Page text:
I recently had a request for my casting slip recipe from an old friend, and also promised the recipe to my students at Glassell Studio School, where I just finished teaching a workshop on making and altering slipcast forms.
The process for making slip is fairly simple. If you can successfully follow a baking recipe, you can make your own casting slip. The key is to make sure you have all of your ingredients on hand, measure carefully, and add them in the proper order.
This recipe is from the University of the Arts in Philadelphia, and was shared with me by Del Harrow when I assisted at his workshop at Penland School of Crafts in 2011. It is a very white cone 6 casting body, but not plastic at all, which means that it has a tendency to develop cracks if you’re not careful when joining pieces. In my sculptural work I have been using it with a Grolleg terra sigillata, and firing to cone 04 for a beautiful, gleaming white surface. This casting body is translucent when thin and fired to cone 6/7, but will also warp a bit. It’s a good base for creating colored casting slips by adding approximately 10% body stains, and has an accompanying clay body recipe, although I haven’t tried that yet.
University of the Arts ^6/7 Casting Slip
For a 5 gallon bucket of slip:
Material Weight in Grams
Darvan #7 80
Grolleg (English Kaolin) 11,000
Nepheline Syenite 4,600
Silica (Flint) 4,400
Blunge water and Darvan with a heavy duty drill with a squirrel cage or jiffy mixer attachment. Add the bentonite and continue blunging until thoroughly mixed.
Add dry materials in order while continuing to mix thoroughly between each addition. It’s important that you add the materials in the order listed! As you mix, try to avoid creating air bubbles from mixing at too fast a speed. The bubbles can get trapped in the slip and reappear as pin holes (or larger) in your castings.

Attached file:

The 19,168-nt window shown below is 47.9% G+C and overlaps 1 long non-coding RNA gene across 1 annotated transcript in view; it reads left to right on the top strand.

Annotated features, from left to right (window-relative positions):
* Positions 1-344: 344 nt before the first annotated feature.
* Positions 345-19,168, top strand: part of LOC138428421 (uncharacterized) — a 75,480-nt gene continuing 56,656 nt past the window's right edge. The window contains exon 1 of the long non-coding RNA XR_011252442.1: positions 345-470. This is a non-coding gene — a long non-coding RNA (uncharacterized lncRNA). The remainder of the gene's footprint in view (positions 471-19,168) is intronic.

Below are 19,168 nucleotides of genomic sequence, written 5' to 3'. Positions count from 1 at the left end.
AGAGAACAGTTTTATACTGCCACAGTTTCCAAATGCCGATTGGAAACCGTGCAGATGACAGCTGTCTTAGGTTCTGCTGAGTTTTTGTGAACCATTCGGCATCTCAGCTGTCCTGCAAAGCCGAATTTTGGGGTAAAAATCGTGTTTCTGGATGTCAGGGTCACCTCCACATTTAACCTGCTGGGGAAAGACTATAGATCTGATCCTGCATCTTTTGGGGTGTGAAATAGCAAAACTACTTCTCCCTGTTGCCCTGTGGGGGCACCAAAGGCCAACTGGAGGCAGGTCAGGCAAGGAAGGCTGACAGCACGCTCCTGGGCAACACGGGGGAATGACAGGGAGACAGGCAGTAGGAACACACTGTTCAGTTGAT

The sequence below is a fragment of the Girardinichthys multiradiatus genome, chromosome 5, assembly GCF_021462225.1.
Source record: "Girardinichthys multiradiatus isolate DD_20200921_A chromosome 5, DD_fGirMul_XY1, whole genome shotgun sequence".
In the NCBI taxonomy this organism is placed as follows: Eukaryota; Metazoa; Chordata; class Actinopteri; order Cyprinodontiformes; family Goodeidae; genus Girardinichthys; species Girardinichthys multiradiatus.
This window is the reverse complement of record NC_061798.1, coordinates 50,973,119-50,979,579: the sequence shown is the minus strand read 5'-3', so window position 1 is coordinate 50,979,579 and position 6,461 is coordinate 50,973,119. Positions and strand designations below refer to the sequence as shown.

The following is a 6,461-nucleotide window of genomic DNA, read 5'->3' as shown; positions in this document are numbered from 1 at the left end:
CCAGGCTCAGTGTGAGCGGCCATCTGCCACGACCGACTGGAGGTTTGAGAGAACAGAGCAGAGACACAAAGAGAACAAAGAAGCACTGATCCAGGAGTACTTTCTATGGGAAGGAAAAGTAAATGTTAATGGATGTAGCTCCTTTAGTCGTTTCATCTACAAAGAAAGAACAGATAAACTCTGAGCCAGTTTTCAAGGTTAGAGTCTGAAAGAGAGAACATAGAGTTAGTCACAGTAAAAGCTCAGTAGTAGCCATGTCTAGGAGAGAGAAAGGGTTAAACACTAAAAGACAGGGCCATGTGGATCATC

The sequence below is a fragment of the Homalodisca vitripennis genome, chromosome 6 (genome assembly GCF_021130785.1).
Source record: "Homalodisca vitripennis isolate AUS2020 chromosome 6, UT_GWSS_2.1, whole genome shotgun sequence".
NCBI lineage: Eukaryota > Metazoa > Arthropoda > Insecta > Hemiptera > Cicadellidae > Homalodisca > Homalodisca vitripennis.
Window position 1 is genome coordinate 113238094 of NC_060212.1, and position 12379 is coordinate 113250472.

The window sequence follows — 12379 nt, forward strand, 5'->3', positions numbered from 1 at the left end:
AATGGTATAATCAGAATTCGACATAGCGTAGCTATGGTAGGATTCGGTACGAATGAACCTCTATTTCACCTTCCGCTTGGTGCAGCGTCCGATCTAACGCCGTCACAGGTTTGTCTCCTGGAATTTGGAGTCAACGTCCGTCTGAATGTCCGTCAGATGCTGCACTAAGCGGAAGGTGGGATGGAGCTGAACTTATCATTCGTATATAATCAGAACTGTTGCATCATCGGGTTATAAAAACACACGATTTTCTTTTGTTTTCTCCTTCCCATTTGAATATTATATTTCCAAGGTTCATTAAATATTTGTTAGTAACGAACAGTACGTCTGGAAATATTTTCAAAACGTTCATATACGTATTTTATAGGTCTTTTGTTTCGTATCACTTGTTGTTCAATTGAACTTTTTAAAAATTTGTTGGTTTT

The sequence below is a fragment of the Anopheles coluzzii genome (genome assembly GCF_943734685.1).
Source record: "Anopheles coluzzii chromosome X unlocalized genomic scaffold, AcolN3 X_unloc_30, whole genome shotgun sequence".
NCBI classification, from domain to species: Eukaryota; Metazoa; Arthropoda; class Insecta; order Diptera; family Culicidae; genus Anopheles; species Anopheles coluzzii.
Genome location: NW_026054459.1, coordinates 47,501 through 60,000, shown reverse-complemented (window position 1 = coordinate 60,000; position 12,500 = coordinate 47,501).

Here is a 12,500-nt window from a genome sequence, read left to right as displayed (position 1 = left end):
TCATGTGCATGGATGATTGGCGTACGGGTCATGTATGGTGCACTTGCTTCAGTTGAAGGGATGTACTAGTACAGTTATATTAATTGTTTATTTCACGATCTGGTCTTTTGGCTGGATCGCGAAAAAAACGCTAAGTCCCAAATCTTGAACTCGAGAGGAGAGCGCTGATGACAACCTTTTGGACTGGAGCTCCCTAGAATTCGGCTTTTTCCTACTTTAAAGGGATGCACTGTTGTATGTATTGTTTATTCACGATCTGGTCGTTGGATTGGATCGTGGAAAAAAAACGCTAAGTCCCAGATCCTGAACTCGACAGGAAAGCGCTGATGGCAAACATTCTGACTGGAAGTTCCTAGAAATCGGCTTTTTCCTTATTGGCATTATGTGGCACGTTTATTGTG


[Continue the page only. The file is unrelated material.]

If the mixture gets too thick to mix properly, you can add up to 18 grams more Darvan 7. Do not add any extra water until you have checked the specific gravity of your slip.
Check the specific gravity of your slip. Specific gravity is the measure of the density of a substance. For liquids, we compare the density to water. Weigh a specific volume of slip and divide that weight by the weight of the same volume of water. I do this using a large 60 mL syringe that I picked up at a farm supply store. I weigh 50 mL of water and 50 mL of slip. The ideal result of your test should be 1.7 – 1.8. This means that your slip is 1.7 – 1.8 times as dense as water. Most good slips are in the 1.75- 1.78 range.
If the specific gravity of your slip is above 1.8, you can add water (no more than a half-cup at a time) to bring the specific gravity down, but I’ve never had this problem.
Let the slip stand overnight (or continue mixing overnight if you have the equipment to do so). Mix once again the next day and recheck the specific gravity before using. It is possible to use the slip right away, but waiting insures that all of the particles are thoroughly wet.
Your slip is ready to use! Make sure you thoroughly mix the slip with a blunger before you begin pouring your molds. I use a 2 quart pitcher, and fill my molds with that unless they are exceptionally large. You want to make sure you fill the mold in one pour, so that you don’t have any lines in the finished cast.
Here’s the clay body recipe. If you want to combine slipcast and hand built or wheel thrown pieces, this could come in handy.
University of the Arts Clay Body
Nepheline Syenite 23%
Grolleg (English Kaolin) 55%
Silica (Flint) 22%
Add: Bentonite or Macaloid 1%
*For a cone 10 clay body or casting slip, use Custer Feldspar instead of the Nepheline Syenite.